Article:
Physician Lobby Groups Propose "Model" Maternity Care Legislation That Would Deny Taxpayers Billions

Plan to Block Access to Certified Professional Midwives and Out-of-Hospital Birth Puts Mothers and Babies at Risk

CHICAGO (June 15, 2009)-At its annual meeting this week, the American Medical Association (AMA) will join the American College of Obstetricians and Gynecologists (ACOG) in reiterating their commitment to deny women access to Certified Professional Midwives and home birth. Both groups are developing "model" legislation to achieve this goal in all 50 states, putting mothers and babies at risk and stripping billions of dollars in savings from the health care system.

"Certified Professional Midwives are the only maternity care providers in the United States required to undergo specialized clinical training in out-of-hospital settings," said Katherine Prown, PhD, Campaign Manager of The Big Push for Midwives. "Denying women access to maternity care providers with expertise in out-of-hospital delivery so that another group of providers can maintain its monopoly on the maternity care market is not only bad public health policy, it is fiscally irresponsible."

David A. Anderson, the Paul G. Blazer Professor of Economics at Centre College, calculates that if the rate of births that take place in private homes and freestanding birth centers increased by less than 10%, the United States would save more than $9 billion in maternity care costs each year. A study commissioned by the State of Washington found more than $3.1 million in savings each biennium to public and private insurers in the state through the utilization of midwives with specialized training in out-of-hospital deliveries.

"The medical industry realizes that Certified Professional Midwives and out-of-hospital birth are segments of the maternity care market that are poised for growth, especially now as we are looking to reform health care," said Steff Hedenkamp, Director of Communications for The Big Push for Midwives. "The AMA and ACOG proposals are a smoke-screen, nothing more than a last-ditch attempt to squash the competition before Congress finalizes health care reform legislation in the coming weeks."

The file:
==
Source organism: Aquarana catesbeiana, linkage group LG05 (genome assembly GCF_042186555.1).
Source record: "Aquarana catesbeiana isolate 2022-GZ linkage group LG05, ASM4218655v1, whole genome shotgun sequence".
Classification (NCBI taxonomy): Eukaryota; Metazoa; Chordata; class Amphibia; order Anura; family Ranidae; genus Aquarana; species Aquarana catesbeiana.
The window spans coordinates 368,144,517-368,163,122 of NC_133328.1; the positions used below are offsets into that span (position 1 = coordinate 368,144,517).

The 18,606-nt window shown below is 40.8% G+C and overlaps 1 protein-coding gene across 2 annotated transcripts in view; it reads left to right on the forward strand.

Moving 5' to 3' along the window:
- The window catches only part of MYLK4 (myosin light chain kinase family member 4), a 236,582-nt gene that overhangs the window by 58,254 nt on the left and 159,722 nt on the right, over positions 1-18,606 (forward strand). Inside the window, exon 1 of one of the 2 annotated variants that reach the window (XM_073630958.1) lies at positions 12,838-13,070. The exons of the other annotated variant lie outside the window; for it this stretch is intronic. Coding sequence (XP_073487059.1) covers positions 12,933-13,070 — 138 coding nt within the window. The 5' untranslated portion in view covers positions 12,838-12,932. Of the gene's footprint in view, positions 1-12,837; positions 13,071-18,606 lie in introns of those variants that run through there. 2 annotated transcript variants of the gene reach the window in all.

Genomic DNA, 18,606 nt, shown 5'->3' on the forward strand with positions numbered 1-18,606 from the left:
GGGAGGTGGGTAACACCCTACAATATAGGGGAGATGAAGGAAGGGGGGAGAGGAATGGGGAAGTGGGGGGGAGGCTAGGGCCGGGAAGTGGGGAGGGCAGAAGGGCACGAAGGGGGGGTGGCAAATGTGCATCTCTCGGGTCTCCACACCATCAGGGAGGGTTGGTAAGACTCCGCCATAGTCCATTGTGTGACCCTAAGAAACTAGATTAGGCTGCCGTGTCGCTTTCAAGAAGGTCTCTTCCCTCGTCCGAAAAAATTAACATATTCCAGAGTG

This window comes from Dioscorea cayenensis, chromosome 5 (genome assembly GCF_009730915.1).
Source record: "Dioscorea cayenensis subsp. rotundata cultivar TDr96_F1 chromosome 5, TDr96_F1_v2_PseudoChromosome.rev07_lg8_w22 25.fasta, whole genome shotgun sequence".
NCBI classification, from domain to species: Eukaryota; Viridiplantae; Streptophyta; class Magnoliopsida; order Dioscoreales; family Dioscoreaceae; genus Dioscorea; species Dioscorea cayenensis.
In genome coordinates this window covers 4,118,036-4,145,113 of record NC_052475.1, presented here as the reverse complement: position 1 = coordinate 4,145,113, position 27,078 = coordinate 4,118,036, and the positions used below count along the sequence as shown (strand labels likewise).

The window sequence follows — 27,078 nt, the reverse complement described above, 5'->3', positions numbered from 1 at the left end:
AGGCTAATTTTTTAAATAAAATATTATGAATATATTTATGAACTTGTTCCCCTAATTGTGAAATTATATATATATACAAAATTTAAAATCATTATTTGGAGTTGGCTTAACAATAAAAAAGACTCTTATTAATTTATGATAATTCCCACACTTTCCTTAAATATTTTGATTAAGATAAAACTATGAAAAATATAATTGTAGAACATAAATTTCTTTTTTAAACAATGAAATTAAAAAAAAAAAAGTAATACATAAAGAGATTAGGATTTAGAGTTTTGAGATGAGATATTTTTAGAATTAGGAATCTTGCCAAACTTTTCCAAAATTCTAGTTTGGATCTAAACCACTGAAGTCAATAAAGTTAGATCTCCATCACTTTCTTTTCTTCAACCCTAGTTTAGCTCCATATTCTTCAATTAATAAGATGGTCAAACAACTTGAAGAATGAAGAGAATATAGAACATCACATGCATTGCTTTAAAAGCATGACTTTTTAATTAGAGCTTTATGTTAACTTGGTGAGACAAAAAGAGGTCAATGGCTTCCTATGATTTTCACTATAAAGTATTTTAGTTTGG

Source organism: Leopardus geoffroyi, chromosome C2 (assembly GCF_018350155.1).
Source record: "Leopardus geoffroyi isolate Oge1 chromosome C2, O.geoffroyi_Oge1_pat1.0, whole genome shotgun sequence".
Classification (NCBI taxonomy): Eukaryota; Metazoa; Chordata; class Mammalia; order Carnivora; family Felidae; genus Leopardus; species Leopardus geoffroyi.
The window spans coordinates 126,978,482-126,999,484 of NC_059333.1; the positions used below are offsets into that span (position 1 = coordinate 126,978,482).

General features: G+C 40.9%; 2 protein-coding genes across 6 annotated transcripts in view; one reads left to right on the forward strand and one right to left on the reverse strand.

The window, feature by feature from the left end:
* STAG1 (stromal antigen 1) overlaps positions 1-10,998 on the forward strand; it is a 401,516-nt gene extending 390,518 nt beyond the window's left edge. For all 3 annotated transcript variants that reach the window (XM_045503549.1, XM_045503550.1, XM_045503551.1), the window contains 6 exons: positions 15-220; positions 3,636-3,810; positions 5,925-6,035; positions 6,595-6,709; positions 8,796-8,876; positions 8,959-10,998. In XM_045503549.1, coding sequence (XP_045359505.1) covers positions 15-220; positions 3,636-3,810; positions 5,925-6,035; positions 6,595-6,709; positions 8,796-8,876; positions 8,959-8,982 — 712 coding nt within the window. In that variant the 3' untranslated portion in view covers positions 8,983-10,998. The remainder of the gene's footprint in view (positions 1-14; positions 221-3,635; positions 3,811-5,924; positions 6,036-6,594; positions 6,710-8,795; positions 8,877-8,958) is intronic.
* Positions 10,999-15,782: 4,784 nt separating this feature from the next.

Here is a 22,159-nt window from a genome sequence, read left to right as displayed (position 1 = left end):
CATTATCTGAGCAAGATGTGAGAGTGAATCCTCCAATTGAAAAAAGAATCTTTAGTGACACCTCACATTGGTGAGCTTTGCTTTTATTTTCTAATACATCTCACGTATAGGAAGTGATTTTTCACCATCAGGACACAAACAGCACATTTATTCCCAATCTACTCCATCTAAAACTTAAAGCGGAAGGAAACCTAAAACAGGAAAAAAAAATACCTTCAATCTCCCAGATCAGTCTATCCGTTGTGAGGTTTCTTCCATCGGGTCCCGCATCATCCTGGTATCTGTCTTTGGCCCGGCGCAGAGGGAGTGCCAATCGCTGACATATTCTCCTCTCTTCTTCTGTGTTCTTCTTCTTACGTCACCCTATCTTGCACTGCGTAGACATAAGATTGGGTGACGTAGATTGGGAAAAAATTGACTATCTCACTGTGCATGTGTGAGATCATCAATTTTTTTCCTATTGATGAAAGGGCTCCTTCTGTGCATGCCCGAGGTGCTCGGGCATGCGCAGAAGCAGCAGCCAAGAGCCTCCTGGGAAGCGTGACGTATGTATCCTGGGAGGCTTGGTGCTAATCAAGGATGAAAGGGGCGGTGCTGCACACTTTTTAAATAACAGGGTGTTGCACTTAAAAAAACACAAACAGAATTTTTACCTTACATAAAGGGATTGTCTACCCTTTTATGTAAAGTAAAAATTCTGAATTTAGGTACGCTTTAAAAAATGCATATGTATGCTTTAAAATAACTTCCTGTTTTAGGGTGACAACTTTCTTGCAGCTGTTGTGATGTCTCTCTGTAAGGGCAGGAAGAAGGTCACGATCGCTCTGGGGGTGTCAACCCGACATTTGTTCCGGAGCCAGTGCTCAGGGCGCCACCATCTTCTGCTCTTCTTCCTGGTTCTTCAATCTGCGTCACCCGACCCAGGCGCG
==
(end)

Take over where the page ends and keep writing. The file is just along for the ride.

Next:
Advocates for Certified Professional Midwives held a briefing on Capitol Hill last month that included a panel of experts in epidemiology, economics, public health, and maternity care, who presented research and data showing that women whose babies are delivered by Certified Professional Midwives experience significant reductions in preterm and low-birth weight-two of the leading causes of infant mortality-racial and ethnic disparities in birth outcomes, as well as the costs associated with long-term neonatal care.

"If Congress and the Administration are committed to real reform, they will look at the evidence instead of listening to medical industry lobbyists and realize that, when it comes to maternity care, Certified Professional Midwives can make a serious contribution to helping America reduce costs and improve outcomes at the same time," said Prown.

The Big Push for Midwives Campaign represents thousands of grassroots advocates across the United States who support expanding access to out-of-hospital maternity care and the Certified Professional Midwives who are specially trained to provide it. The mission of The Big Push includes educating national policymakers about the reduced costs and improved outcomes associated with out-of-hospital birth settings and advocating for including the services of Certified Professional Midwives in health care reform. Media inquiries: Steff Hedenkamp (816) 506-4630,

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It is starting to scare doctors who are afraid of losing their lucrative maternity business.
It's not only OB/GYNs who stand to loose dollars here for reduction of billable maternity procedures and post-partum fix-er-uppers. Reducing maternity harms would result in an all over increase in health for children, who would then become healthier adults. This means less money for the entire healthcare industry, including the drug companies. The current prevalent attitude is that patients are there to serve the practitioner, not that practitioners are there to serve the client. Midwifery care as a real alternative could go a long way toward balancing the scales.
Sometimes I really really loathe the AMA.

Couldn't it be considered uconstitutional? Impeding one's life and liberty and pursuit of those, to essentially bar midwifery and say "You have to birth the way the AMA believes?"



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